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If we are not being true to who we are because we afraid of how we will look then we are also not allowing others to be true to who they are. It creates fear and blocks for everyone instead of authenticity. Figuring out who you are and how to share your story in a positive way inspires others and lifts them up.

As a part of our series about how very accomplished leaders were able to succeed despite experiencing Imposter Syndrome, I had the pleasure of interviewing Maegan Lujan.

Maegan Lujan is a brand strategist, business leader, and author on a mission to motivate and inspire others. Maegan’s journey has taken her from high risk in the foster system to high potential in Corporate or Fortune 500 boardrooms and beyond. She was recently named to the 2020 Top 100 Product Marketing Influencers list by the Product Marketing Alliance and the 2021 People to Watch List by The Cannata Report. Maegan’s tenacity has also earned her a nomination for the Women in Business Award from The Orange County Business Journal in both 2019 and 2020 and recognition as a 2016 Young Influencer and 2019 Woman of Influence by The Cannata Report. Both on-stage and off, Maegan enjoys assisting with and speaking out for causes associated with foster care, domestic violence, and youth development.

Thank you so much for joining us! Our readers would love to “get to know you” a bit better. Can you tell us a bit about your ‘backstory’?

Well, I grew up in Foster care and then I was out on my own at 14 years old. I didn’t go to high school or college. But I made my way in the world and climbed up the corporate ladder by starting as a temporary document scanner operator at a bank. Later on, I ran a lean entrepreneurial operation at Drivve which really fueled my entrepreneurial spirit. I stepped back into the corporate world landing my current role as a Director at Toshiba. And now I have expanded that into managing both my corporate career and starting my personal brand becoming an intrapreneur. More on that here. Talk about imposter syndrome! A teenager trying to be an adult. A non-college grad as a director in the male-dominated field of technology. Then I started wanting to build my own personal brand but I was afraid to tell my real story about where I came from. But I have started sharing and that has made all the difference.

Can you share with us the most interesting story from your career? Can you tell us what lessons or ‘take aways’ you learned from that?

I remember when I was just starting out in my professional career in the early 2000s and was working a full-time job managing loan portfolios and temporary jobs on the evenings and weekends.

One of the jobs I did in the evenings was “Admissions” for a college in GA at 11.50 per hour.. which is basically cold calling prospects. It was like living an old-school sales meme. I was toured through layers of the campus, seas of cubical, into an office, and back into a large conference room with more cubicles.

I was sat down at a dusty desk with a desk phone, pen, highlighter, and printed prospect list and told to just book in-person appointments for the admission staff. No training, scripts, or guidance. Truth be told, I hated that job. Every minute of it for the first three days, and then I ghosted them — professionally. I called the staffing agency up on my fourth day and told the truth. I appreciated the offer and I tried to do the work. It was hard. After hours of calling and dealing with brutally rude people, I was only booking 20-ish appointments per week. It was hard work, no one wants to get a cold call. Period. I didn’t like feeling as though I wasn’t making a contribution and getting beaten down in the process. I then went on to thank them and maintain the bridge built by saying this “considering I have an FT job, the PT job at $11.50 isn’t attractive and I would like to pass and end the remaining 6-month assignment”. It was a hard conversation to have, to be an adult and say, it’s not working and to have the talk.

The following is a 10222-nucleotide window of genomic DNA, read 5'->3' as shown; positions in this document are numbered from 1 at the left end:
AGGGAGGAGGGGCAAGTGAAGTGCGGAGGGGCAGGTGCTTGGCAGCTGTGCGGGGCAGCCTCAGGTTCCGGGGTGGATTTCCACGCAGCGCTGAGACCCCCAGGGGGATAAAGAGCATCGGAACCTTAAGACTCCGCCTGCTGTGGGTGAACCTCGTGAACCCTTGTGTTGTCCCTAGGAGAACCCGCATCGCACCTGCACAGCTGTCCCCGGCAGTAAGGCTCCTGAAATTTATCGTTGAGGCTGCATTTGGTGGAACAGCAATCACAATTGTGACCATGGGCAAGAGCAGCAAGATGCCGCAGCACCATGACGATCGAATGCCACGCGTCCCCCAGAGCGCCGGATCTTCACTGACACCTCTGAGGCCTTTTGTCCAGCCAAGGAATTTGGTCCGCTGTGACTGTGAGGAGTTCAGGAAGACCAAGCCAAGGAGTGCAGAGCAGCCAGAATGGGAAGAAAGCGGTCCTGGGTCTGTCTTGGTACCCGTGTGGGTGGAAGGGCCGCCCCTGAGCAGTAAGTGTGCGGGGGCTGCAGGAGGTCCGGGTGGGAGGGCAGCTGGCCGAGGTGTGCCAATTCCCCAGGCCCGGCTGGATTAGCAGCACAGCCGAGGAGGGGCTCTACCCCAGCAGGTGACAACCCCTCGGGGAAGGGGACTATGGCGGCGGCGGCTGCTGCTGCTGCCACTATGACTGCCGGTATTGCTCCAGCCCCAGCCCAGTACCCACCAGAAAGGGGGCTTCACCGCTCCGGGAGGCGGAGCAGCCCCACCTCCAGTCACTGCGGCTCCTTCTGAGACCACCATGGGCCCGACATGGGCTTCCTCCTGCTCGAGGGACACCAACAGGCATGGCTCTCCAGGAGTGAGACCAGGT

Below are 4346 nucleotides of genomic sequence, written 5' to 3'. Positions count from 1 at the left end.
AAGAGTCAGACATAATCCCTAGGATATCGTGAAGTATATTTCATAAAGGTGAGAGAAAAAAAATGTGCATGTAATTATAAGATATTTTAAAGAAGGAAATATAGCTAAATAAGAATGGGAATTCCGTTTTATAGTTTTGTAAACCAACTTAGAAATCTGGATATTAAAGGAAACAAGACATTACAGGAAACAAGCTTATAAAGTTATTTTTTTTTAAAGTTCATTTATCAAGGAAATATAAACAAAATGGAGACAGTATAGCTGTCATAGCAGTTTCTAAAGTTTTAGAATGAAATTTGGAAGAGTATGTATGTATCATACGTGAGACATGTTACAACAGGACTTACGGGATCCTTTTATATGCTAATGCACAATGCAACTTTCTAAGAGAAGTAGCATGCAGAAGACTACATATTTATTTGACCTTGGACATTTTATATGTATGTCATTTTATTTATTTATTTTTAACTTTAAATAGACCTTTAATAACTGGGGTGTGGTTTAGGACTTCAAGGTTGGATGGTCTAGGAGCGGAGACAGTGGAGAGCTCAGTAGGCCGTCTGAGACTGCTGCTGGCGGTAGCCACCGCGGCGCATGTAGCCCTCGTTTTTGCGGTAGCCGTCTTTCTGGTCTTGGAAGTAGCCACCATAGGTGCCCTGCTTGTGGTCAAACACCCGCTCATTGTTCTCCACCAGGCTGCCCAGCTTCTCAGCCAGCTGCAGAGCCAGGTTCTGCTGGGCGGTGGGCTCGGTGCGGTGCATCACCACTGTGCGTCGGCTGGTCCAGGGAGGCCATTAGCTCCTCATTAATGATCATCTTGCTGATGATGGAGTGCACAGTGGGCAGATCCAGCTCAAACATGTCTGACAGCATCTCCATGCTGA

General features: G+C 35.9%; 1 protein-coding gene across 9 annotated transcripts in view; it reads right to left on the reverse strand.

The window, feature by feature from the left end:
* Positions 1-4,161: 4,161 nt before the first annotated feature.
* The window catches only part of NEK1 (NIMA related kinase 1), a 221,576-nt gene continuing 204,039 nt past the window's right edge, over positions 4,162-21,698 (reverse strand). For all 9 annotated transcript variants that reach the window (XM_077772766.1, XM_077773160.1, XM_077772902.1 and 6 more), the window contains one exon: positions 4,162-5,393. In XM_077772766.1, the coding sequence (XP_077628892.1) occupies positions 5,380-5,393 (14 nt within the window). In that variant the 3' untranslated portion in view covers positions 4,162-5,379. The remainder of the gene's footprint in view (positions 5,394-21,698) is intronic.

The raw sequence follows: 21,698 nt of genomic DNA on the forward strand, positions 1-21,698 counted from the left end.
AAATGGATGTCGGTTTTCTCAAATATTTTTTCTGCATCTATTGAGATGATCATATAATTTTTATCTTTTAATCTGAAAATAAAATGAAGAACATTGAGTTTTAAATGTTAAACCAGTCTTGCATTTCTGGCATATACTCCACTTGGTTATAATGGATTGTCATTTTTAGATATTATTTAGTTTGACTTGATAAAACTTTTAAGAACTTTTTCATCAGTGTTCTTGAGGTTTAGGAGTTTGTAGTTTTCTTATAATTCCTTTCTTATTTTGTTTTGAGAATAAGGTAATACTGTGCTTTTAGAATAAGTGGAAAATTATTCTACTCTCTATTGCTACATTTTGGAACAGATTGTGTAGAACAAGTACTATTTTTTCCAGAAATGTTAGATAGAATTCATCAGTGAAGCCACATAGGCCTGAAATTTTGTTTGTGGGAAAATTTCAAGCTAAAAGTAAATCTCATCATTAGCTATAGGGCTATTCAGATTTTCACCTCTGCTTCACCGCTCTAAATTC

What happened next blew my mind and changed my career path mindset forever.

Later that evening, after my shift was about to start, I received a call from the manager. He told me that he was really disappointed in me not returning and went on to tell me that the numbers I hit were 4x the volume of anyone else they’ve had in that role. He said he wanted to pay the agency to bring me on as a direct employee, PT, and that he wanted to know the price. We have all had those moments, where you have to leap and just state your worth. I shot high and said $18.50 he accepted. It blew my mind and here’s what I learned

  1. Having the hard talks in life opens up more possibilities and you learn to trust yourself a bit more.
  2. I didn’t know my worth and spent time feeling like an imposture when others had a totally different perspective.
  3. Everything is negotiable and you won’t know until you try.

What do you think makes your company stand out? Can you share a story?

The company I work for Toshiba stands out because of our values. We value grit.

You have to be bold and take some risks. You have to be determined to figure things out and be creative. The support they provided me in launching my thought leadership and personal branding goals and helping me give back through my work with the Orangewood Foundation. Toshiba’s values are Agile, Bold, Creative, Determined, Empowered. I love that!

None of us are able to achieve success without some help along the way. Is there a particular person who you are grateful towards who helped get you to where you are? Can you share a story?

My LinkedIn Community.

LinkedIn community, you’ve helped me grow by encouraging me, pushing me, giving me honest feedback, and challenging me to be better today than yesterday. To continue showing up and providing value during one of the worst times in history: COVID-19. The positive affirmation I’ve received from you, encouraging me to write blogs and books, has been monumental. I cannot thank you enough!